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Fresh appeal to encourage flu vaccine uptake in children

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Health officials are using the idea of children being “super-spreaders” of influenza to encourage vaccination uptake ahead of the Christmas period, in order to protect older people.

NHS leaders urged parents to take up the free flu vaccine for children, highlighting that family get-togethers spread the infection, putting grandparents and other vulnerable relatives at risk.

“There’s still time for parents to get their ‘super-spreader’ children vaccinated”

Keith Willett

In a statement, NHS England and Public Health England noted that it had dramatically expanded free flu vaccinations this year to cover children in school year 4 and care home workers for the first time.

However, fewer than one in five school age children, 18%, has so far had the nasal spray immunisation, according to the latest figures.

The two national bodies said they were also calling on hundreds of thousands of frontline social care workers, who have contact with numerous vulnerable people, to take up the free flu vaccine.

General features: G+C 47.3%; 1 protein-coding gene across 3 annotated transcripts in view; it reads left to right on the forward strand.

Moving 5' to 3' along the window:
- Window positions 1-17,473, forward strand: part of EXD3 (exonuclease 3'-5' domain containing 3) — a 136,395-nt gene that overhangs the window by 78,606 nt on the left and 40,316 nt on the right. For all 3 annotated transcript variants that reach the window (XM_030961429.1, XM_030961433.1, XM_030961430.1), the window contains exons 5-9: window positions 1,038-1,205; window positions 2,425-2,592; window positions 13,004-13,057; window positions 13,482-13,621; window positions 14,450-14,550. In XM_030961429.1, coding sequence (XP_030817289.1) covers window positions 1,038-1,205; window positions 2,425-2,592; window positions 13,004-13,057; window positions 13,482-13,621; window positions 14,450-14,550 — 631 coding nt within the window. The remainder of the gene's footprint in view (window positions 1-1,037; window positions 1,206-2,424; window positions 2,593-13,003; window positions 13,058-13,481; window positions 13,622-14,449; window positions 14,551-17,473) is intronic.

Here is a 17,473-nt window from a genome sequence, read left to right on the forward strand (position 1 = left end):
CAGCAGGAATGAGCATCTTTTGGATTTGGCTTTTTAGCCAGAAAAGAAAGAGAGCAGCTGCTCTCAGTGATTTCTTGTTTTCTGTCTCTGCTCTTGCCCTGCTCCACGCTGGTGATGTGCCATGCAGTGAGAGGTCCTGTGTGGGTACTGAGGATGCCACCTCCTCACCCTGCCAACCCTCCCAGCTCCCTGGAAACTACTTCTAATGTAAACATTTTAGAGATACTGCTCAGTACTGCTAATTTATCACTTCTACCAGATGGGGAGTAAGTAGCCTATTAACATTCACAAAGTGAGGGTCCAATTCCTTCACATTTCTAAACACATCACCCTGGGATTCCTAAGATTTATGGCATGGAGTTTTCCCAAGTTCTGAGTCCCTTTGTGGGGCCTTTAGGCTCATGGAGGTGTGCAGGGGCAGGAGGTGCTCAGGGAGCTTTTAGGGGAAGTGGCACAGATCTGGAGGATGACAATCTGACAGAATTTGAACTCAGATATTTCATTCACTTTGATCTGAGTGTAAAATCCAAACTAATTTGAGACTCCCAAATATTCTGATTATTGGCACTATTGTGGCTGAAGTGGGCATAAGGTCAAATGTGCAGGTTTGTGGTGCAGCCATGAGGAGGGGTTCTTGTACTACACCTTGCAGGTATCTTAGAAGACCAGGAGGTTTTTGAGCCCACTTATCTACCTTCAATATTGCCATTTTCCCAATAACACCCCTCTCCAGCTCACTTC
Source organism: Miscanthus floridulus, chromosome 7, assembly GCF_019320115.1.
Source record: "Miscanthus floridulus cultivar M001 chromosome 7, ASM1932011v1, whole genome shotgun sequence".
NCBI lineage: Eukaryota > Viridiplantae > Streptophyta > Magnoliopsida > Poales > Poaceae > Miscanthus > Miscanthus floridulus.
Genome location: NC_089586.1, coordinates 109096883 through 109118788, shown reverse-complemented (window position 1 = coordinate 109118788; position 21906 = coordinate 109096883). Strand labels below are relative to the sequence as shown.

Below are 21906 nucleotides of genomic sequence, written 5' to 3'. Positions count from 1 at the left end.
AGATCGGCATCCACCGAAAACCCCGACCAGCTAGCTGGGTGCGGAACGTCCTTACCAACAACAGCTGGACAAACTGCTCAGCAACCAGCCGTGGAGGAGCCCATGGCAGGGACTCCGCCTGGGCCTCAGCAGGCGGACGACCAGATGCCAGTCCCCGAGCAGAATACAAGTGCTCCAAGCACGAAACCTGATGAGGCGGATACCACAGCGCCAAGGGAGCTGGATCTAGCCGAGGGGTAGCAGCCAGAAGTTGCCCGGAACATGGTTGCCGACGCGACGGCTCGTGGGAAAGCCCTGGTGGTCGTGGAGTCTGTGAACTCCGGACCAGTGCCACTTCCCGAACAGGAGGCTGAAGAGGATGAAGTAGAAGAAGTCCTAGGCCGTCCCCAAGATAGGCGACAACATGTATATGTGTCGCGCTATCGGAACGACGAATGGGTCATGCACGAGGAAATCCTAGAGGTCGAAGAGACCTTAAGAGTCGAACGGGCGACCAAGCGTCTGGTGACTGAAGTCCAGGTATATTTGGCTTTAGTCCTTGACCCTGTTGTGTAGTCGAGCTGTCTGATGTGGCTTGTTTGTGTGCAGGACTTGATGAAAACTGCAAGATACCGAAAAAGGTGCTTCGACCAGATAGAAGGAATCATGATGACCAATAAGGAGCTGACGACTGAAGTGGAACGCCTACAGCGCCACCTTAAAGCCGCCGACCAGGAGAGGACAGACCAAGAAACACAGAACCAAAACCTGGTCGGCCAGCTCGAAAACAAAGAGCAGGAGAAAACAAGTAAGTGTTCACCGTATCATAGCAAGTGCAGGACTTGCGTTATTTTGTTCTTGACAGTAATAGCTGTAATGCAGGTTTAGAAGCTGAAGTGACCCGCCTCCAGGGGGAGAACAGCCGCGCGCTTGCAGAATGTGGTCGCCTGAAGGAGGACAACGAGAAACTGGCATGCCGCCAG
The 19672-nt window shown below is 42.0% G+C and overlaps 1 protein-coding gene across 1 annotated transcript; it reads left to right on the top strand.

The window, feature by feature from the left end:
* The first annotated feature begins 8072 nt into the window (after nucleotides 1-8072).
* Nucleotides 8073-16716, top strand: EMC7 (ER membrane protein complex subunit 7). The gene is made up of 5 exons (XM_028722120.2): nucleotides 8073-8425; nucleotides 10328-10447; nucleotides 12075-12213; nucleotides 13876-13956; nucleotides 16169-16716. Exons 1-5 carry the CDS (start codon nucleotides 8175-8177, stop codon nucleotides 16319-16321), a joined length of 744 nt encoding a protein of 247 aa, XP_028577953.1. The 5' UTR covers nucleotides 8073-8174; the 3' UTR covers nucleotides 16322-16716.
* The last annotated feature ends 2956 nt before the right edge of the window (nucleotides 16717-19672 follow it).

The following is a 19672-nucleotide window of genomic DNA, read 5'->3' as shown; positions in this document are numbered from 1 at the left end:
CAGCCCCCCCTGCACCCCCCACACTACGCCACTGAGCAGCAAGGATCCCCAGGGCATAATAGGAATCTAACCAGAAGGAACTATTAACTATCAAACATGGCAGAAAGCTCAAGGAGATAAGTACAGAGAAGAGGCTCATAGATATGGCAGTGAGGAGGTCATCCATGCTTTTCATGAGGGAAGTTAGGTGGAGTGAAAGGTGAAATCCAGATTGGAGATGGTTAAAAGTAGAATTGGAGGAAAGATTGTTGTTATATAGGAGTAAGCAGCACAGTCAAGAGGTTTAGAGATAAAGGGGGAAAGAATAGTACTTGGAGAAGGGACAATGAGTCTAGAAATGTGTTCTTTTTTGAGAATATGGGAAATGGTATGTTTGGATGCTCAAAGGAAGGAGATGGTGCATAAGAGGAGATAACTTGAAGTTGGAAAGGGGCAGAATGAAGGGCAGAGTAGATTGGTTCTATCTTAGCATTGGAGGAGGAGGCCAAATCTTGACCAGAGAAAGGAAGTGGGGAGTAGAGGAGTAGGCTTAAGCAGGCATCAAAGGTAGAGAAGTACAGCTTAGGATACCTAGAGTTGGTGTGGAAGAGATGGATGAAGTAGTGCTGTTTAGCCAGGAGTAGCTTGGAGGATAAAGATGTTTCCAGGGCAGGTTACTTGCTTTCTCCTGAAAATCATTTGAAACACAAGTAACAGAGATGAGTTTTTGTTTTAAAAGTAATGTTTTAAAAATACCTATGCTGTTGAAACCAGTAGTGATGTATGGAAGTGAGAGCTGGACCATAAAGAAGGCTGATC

As previously reported, for the first time, the NHS is providing £10m to offer vaccines to registered residential, nursing and home care staff to help curb the spread of flu to older people in their care.

It is hoped the investment will also ease the pressures that a heavy outbreak of influenza could place on NHS services, especially over the busy Christmas and New Year holiday period.

“The nasal spray vaccine last year reduced children’s risk of flu by 65%”

Paul Cosford

Professor Keith Willett, NHS England’s medical director for acute care, said: “Flu can be spread more easily by children, especially to vulnerable relatives such as older grandparents, those with heart or lung conditions and pregnant family members.

“With less than a month until family gatherings over the festive season, there’s still time for parents to get their ‘super-spreader’ children vaccinated to help protect elderly relatives over Christmas and before the flu season traditionally reaches its peak,” he noted.

Dr Paul Cosford, medical director at Public Health England, added: “The vaccine is the best protection there is against flu, which causes on average 8,000 deaths a year.

“The nasal spray vaccine last year reduced children’s risk of flu by 65% meaning they were less likely to spread it to relatives and others they come into close contact with,” he stated.

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